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Retailers thankful for a confident U.S. consumer

Dec 26, 2016, 14:37 PM by James Bohnaker

Concern about a slowdown in consumer spending can be put on the back burner, thanks to recently revised data from the BEA. The latest release shows personal consumption to have grown at an annualized rate of 2.8% in Q3, significantly improving on the initial estimate of 2.1%. The updated figure is slightly above the average since the beginning of 2015. There was also good news in an upward revision to income growth, which accords with the recent jump in wages.       

Consumers were apparently undeterred by uncertainty leading up to the election, and they remain unfazed by the results—at least in terms of their shopping habits. In November, consumer confidence hit its highest mark since 2007, according to a Conference Board survey. Meanwhile, stocks have rallied since the election, and consumers will feel some wealth effect from those equity gains if they stick. A steady upward trend in home prices should also help.  

No Spending Slump Here

PCE: Q3 avg ann change slightly above avg since 15Q1

Source: CBRE Econometric Advisors


Elevated consumer confidence bodes well for retailers’ holiday-season performance. Although it’s still too early to deem 2016 an outright success, initial sales numbers look promising for retailers as they embrace the online experience as a key component of their marketing strategies. According to Adobe, the five days from Thanksgiving to Cyber Monday saw online sales nearly 15% higher than the same period last year. That isn’t to say that everyone shopped on mobile devices from the comfort of their couches; mall traffic, in-store sales volumes, and conversion rates were reportedly higher as well.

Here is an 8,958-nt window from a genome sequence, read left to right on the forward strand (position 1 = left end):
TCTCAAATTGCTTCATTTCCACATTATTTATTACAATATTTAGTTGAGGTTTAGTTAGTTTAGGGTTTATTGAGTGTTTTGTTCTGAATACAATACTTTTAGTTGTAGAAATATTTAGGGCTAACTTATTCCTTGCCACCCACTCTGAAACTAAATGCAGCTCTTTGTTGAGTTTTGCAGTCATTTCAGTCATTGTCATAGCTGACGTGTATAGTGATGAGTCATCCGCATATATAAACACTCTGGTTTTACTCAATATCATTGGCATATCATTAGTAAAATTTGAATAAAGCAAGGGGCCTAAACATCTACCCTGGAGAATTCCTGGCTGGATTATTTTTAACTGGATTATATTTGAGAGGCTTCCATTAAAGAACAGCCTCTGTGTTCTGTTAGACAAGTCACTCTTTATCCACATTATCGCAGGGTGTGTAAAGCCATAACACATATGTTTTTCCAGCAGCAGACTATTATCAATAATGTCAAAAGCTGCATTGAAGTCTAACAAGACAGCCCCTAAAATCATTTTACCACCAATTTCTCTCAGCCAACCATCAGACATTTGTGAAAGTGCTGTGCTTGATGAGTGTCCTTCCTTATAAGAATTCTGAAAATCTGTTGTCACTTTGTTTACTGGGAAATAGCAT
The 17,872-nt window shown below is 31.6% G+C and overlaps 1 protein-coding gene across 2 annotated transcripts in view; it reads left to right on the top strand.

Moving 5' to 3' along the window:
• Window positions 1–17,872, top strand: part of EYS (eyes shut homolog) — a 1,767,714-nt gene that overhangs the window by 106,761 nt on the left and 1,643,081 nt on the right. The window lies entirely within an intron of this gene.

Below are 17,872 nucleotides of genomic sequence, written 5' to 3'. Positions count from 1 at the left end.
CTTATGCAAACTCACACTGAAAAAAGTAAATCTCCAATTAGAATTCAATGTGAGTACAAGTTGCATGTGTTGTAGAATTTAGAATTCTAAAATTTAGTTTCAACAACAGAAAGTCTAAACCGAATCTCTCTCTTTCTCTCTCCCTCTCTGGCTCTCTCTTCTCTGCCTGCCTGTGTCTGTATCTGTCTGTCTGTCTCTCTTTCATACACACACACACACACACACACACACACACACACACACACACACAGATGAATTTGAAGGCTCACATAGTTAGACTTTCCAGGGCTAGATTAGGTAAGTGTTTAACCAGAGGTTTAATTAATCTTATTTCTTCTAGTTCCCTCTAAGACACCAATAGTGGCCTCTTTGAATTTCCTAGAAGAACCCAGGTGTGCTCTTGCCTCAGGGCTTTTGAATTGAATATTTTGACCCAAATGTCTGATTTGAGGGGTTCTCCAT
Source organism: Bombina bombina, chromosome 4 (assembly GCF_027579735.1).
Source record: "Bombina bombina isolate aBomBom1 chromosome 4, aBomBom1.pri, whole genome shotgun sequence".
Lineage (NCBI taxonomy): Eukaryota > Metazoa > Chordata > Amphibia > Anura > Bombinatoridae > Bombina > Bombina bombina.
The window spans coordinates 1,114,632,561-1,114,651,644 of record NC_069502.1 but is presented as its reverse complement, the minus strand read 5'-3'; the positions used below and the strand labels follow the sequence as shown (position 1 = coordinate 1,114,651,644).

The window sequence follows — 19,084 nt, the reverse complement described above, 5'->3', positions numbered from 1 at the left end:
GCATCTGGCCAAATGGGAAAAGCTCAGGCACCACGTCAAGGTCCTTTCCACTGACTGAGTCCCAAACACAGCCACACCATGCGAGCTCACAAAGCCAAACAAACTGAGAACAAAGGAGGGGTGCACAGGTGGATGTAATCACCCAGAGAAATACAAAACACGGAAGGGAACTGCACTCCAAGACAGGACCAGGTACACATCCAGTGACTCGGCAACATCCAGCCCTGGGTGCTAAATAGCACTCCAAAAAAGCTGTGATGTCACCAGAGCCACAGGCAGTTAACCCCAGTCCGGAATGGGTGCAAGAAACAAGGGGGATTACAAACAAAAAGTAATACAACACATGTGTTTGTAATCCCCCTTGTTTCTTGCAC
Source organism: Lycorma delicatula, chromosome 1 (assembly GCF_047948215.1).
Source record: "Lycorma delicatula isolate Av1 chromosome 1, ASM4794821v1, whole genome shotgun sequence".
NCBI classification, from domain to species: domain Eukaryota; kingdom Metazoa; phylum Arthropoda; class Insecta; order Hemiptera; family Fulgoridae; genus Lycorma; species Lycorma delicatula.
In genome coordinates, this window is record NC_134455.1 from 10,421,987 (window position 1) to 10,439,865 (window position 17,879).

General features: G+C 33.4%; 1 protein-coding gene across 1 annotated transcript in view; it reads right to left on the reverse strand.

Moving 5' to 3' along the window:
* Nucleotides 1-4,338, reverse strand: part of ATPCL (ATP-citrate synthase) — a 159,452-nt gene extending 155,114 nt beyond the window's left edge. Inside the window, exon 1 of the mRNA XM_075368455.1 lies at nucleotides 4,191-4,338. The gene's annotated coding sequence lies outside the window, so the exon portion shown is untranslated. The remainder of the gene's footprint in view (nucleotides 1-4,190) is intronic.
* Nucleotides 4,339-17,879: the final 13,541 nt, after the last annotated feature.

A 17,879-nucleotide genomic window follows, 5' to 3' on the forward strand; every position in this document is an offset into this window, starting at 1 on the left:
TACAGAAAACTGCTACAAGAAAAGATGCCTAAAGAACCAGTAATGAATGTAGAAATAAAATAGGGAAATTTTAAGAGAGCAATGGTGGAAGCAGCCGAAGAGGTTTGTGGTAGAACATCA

Warehouses are a universal winner this holiday season, thanks to the one-two punch of cyclically strong spending and structural changes in the way goods are distributed. Customers now demand that products arrive faster and from a greater variety of sources, necessitating the transformation of a supply chain that until recently has not been prepared for the tidal wave of e-commerce. Even the way we return items is changing—30% of goods bought online are shipped back, compared with 8% of those bought in stores. Retailers are focused on logistics more than ever before, given the major costs and opportunities that this new era presents. Those who get it right stand to win big with their customers and investors.

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